Originally Published: April 4, 2018 6 a.m.
The Yankees are back and whether you’re a Yankees fan or not, their resurgence is good for baseball. As recently as two years ago the team was arguably irrelevant, finishing the season with a middling record (for them) of 84-78 and bereft of star power. Home attendance was the lowest it had been in almost two decades.
Yankee haters rejoiced.
Little did they know their exuberance would be short-lived.
Catcher Gary Sanchez joined the big club for the last two months of the 2016 season and swatted 20 home runs in only 53 games. Right fielder Aaron Judge began the 2017 season with the big club and finished as the American League Rookie of the Year, surpassing Mark McGwire’s rookie record for homers along the way. The front office surrounded Judge and Sanchez with mostly homegrown talent, supplemented by astute trades and signings by General Manager Brian Cashman.
The Yankees took Houston, last year’s World Series winner, to the seventh game of the AL Championship Series. The Yankees were back.
Prior to the winter meetings, Cashman swung a deal with the Miami Marlins for the Majors’ 2017 home run leader, Giancarlo Stanton, giving New York their most feared set of sluggers since Ruth and Gehrig.
Dubbed the “Baby Bombers” for their youth and enthusiasm, the Yankees are a sexy pick to win it all this year. With a minor league system overflowing with talent, the team is set up to compete now and for the foreseeable future.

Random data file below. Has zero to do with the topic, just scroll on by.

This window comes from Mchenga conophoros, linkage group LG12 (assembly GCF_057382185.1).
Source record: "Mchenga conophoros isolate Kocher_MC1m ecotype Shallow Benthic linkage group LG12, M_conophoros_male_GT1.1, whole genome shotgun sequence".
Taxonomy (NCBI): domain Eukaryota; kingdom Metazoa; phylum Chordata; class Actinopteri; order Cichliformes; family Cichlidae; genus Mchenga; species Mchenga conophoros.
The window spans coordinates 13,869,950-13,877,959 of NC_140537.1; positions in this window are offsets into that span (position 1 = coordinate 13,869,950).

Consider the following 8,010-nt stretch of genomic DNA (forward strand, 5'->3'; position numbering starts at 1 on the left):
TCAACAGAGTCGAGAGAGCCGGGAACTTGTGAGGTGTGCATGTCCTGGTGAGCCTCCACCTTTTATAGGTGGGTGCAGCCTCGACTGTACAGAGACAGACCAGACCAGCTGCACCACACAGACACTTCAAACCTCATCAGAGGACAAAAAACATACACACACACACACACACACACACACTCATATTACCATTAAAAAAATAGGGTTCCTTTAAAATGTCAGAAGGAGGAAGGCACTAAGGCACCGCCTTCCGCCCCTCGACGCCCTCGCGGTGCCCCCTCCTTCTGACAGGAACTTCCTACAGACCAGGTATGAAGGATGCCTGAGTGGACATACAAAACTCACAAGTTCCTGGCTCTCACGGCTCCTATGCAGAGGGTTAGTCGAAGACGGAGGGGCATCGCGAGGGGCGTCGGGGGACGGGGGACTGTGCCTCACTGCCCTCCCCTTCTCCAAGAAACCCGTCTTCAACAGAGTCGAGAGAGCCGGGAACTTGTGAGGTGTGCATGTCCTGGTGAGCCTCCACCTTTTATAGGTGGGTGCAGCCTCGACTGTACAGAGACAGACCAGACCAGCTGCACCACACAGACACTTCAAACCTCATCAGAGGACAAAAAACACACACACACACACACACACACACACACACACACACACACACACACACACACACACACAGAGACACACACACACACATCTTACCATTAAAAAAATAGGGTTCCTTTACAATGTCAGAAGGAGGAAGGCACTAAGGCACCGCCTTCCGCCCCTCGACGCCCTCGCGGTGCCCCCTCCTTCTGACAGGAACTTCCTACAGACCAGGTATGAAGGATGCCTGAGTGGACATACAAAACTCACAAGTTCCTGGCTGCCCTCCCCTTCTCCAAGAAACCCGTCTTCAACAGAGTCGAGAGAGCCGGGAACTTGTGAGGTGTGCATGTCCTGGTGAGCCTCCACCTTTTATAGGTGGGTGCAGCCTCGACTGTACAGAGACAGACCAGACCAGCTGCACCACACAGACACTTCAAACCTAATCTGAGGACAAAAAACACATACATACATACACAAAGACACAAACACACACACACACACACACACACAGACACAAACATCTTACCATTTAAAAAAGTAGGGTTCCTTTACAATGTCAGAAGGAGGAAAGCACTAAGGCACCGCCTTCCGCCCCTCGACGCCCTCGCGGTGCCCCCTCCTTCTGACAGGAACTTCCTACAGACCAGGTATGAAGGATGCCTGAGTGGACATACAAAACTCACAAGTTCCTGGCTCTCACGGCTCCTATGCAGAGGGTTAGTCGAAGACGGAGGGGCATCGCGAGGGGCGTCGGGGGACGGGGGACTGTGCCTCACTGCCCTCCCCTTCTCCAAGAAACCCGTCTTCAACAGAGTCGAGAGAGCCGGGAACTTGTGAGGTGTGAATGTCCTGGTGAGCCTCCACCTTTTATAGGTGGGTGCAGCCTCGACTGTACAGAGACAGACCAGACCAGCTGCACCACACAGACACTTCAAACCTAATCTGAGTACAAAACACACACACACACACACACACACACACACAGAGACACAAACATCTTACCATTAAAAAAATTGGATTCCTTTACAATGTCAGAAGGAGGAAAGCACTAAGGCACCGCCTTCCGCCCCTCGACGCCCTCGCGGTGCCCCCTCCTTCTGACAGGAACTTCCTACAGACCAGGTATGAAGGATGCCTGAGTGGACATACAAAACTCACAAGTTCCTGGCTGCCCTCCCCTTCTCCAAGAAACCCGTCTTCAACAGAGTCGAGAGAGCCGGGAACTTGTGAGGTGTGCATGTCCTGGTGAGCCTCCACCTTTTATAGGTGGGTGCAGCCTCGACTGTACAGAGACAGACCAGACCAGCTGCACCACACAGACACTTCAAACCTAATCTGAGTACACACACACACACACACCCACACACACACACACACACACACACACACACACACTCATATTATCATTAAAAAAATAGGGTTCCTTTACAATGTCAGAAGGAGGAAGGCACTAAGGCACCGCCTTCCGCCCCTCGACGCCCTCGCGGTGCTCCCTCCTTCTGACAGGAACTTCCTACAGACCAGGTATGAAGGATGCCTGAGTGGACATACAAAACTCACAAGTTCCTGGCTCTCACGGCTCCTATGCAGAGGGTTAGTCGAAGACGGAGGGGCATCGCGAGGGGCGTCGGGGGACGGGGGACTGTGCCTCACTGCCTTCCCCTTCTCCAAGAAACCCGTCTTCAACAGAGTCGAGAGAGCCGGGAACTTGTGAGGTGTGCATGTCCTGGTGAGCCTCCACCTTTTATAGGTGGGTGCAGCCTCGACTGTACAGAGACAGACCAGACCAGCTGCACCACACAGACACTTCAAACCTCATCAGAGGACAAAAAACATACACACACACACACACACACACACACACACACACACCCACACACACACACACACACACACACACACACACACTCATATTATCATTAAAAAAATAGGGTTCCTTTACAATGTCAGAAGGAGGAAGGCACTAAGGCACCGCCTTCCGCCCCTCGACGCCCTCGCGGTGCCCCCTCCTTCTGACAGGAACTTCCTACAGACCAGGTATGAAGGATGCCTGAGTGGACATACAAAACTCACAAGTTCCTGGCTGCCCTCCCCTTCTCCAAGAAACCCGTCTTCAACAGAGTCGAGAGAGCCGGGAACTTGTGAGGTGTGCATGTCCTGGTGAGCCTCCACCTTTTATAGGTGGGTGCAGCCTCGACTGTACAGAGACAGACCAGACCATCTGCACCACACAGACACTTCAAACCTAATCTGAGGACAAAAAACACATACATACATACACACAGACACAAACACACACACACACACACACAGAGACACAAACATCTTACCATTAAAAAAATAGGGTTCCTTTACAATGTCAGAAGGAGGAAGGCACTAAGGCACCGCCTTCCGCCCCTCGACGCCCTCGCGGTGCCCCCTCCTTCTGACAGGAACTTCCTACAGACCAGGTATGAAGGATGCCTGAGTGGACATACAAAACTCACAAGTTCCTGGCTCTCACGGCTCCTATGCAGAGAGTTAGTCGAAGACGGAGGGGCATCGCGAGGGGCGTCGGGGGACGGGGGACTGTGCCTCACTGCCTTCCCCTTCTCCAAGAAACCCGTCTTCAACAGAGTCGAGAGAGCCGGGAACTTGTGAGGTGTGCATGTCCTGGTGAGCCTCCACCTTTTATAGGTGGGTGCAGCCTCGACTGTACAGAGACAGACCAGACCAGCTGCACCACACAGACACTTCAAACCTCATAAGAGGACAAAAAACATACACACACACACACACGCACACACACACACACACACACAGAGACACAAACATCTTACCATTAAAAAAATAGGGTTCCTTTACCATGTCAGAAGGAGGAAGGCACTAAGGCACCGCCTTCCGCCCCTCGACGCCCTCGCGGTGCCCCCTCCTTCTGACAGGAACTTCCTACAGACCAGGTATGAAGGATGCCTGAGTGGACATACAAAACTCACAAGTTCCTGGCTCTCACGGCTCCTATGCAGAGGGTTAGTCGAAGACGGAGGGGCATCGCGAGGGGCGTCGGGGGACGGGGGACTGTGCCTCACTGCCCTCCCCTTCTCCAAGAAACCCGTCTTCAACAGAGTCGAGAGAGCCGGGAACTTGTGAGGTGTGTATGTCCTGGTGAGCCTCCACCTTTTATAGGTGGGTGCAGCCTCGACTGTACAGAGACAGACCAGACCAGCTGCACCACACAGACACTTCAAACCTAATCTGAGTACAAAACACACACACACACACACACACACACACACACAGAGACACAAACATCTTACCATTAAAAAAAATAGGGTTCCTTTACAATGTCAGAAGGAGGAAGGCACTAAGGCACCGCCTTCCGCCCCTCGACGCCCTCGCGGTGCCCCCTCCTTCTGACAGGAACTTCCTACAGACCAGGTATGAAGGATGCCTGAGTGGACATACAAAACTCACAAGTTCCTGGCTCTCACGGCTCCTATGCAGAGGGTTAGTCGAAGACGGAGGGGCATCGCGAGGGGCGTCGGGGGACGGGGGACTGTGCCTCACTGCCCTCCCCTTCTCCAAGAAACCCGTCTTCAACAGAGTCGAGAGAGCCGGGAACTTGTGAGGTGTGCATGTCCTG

All of which is good for Yankees’ fans for whom winning the World Series is considered a birthright. So why is this also good for baseball? Even though this Yankees team is more lovable than their predecessors, the Yankees are one of the teams fans love to hate, which is more difficult to do when the team isn’t competitive. When the Yankees are in the postseason, more people tune in.
Need proof? Game 7 of last year’s ALCS between the Yankees and Astros was broadcast by FS1, Fox’ sports affiliate. It was the highest-rated program in the four-year history of the channel and the most-watched League Championship game since the 2010 NLCS.
Going back further, in 2009, the last time the Yankees were in the World Series, television viewership increased by 6.2 million per game from the previous year. With the Yankees out of the World Series the following year, there were 5.1 million fewer viewers per game. Of course, some of the increase can be attributed to New York’s large market relative to most other teams.
But that doesn’t tell the whole story.
The Yankees are consistently one of the league’s top road draws. Their draw includes transplants, casual fans who are attracted to the Yankees’ mystique, along with haters who root for the team to lose. With Judge, Stanton and Sanchez expected to fuel a high-powered offense, the team’s road attendance should be especially robust this year.
Love them, hate them or fall somewhere in between, when the Yankees are relevant, it’s great for the business of baseball.
Jordan Kobritz is a former attorney, CPA, Minor League Baseball team owner and current investor in MiLB teams. He is a professor in and chair of the Sport Management Department at SUNY Cortland and maintains the blog, sportsbeyondthelines.com. The opinions in this column are the author’s. Kobritz can be reached at firstname.lastname@example.org.